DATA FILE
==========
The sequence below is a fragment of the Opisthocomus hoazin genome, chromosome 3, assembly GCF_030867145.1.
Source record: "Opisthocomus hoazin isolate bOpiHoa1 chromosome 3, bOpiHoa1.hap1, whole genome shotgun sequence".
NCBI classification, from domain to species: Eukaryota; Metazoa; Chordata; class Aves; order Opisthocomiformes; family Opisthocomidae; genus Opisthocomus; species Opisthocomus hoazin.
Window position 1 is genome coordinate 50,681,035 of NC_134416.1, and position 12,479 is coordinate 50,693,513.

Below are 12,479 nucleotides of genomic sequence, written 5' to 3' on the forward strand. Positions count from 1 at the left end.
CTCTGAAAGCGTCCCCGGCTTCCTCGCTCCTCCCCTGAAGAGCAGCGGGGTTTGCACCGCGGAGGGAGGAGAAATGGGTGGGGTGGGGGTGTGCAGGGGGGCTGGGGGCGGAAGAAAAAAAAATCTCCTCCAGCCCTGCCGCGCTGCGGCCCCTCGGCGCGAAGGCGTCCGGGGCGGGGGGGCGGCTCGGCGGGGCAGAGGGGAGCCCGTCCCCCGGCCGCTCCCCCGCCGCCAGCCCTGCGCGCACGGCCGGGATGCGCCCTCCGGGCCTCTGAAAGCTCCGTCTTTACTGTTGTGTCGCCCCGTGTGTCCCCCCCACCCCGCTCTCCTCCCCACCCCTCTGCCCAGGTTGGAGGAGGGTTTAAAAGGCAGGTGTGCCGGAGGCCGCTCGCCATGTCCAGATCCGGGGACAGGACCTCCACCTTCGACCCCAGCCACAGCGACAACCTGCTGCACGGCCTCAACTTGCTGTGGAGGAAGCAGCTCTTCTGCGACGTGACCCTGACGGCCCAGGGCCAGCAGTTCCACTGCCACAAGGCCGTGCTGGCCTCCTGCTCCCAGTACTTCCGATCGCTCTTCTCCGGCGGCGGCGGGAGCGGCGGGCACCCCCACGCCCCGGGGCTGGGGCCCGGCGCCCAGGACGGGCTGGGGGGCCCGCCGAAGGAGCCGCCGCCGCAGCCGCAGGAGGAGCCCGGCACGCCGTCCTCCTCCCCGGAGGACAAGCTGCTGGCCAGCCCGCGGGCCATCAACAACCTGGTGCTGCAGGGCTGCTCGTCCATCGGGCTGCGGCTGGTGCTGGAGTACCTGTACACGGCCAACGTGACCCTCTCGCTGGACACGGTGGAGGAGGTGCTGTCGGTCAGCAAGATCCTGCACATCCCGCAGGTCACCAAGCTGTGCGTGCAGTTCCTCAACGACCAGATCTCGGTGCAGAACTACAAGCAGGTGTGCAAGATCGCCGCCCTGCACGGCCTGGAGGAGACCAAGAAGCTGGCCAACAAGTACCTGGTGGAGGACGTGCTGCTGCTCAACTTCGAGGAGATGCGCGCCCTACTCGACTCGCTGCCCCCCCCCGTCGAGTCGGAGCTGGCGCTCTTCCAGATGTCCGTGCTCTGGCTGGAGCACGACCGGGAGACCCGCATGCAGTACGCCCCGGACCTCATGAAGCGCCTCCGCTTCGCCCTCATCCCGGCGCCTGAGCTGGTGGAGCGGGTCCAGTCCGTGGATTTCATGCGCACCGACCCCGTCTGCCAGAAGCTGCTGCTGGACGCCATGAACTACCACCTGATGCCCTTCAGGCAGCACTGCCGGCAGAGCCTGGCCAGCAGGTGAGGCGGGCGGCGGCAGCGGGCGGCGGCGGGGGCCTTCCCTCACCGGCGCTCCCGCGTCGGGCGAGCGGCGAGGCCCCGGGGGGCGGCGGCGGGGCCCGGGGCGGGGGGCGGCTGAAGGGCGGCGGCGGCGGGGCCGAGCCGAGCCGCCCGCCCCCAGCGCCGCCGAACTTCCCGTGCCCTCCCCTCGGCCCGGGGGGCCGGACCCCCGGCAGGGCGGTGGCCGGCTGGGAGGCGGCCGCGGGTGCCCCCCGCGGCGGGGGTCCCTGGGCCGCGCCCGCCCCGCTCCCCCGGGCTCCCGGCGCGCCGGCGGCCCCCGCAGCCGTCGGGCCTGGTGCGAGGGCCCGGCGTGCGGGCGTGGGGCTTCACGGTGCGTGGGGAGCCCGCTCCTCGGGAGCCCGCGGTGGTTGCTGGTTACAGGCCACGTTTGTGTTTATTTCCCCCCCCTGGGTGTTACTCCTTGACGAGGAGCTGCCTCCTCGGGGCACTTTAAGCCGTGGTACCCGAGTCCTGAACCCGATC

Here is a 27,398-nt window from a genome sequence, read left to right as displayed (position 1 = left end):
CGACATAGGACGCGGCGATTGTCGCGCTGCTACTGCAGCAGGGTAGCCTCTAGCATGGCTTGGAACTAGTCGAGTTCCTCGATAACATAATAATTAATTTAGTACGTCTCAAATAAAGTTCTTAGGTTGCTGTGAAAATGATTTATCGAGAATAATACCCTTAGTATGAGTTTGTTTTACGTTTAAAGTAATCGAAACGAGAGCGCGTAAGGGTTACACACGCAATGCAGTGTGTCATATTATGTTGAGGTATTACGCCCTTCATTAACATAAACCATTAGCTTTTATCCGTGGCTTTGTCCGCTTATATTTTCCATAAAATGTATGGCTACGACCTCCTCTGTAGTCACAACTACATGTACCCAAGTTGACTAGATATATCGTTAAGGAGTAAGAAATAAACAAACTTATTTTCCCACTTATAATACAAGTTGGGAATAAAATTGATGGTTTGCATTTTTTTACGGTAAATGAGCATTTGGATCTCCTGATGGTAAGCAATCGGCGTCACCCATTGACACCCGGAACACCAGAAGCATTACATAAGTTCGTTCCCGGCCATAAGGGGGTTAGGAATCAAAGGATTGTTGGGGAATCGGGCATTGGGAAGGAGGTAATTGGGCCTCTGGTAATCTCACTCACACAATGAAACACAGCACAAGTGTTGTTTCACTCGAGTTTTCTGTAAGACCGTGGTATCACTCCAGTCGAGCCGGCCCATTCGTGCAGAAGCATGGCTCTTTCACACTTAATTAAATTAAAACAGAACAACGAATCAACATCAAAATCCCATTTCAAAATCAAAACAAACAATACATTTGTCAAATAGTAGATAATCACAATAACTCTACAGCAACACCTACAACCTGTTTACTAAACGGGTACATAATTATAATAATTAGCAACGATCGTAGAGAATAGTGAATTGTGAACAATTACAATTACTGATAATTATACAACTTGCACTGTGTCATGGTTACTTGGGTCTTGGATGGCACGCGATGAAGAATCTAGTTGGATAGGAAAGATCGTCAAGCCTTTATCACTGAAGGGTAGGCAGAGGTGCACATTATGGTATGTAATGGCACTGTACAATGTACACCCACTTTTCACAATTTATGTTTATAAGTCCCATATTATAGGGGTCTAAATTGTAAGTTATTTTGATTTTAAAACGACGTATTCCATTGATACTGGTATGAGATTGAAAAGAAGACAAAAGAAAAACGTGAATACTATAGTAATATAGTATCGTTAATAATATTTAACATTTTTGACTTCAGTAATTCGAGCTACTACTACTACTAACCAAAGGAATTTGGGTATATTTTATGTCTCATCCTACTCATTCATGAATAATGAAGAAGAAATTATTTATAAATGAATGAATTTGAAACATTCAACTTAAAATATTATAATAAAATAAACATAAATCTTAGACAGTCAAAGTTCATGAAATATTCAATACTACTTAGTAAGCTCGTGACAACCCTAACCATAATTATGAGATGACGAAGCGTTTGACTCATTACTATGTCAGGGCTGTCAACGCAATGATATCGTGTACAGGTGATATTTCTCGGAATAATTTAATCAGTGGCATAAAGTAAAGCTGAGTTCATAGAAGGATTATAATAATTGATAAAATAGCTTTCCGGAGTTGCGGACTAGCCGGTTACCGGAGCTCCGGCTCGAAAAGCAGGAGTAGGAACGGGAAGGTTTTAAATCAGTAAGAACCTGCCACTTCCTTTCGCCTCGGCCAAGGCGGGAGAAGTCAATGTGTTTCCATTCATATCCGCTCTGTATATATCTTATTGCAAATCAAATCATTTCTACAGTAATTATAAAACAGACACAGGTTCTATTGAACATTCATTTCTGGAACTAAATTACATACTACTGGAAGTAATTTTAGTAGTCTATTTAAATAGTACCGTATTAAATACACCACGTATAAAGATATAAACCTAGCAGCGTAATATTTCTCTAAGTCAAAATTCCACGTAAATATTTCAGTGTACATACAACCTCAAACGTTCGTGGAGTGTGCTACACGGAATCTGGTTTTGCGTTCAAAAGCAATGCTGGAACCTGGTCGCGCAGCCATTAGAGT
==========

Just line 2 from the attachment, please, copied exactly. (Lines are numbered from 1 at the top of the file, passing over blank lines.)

Source record: "Opisthocomus hoazin isolate bOpiHoa1 chromosome 3, bOpiHoa1.hap1, whole genome shotgun sequence".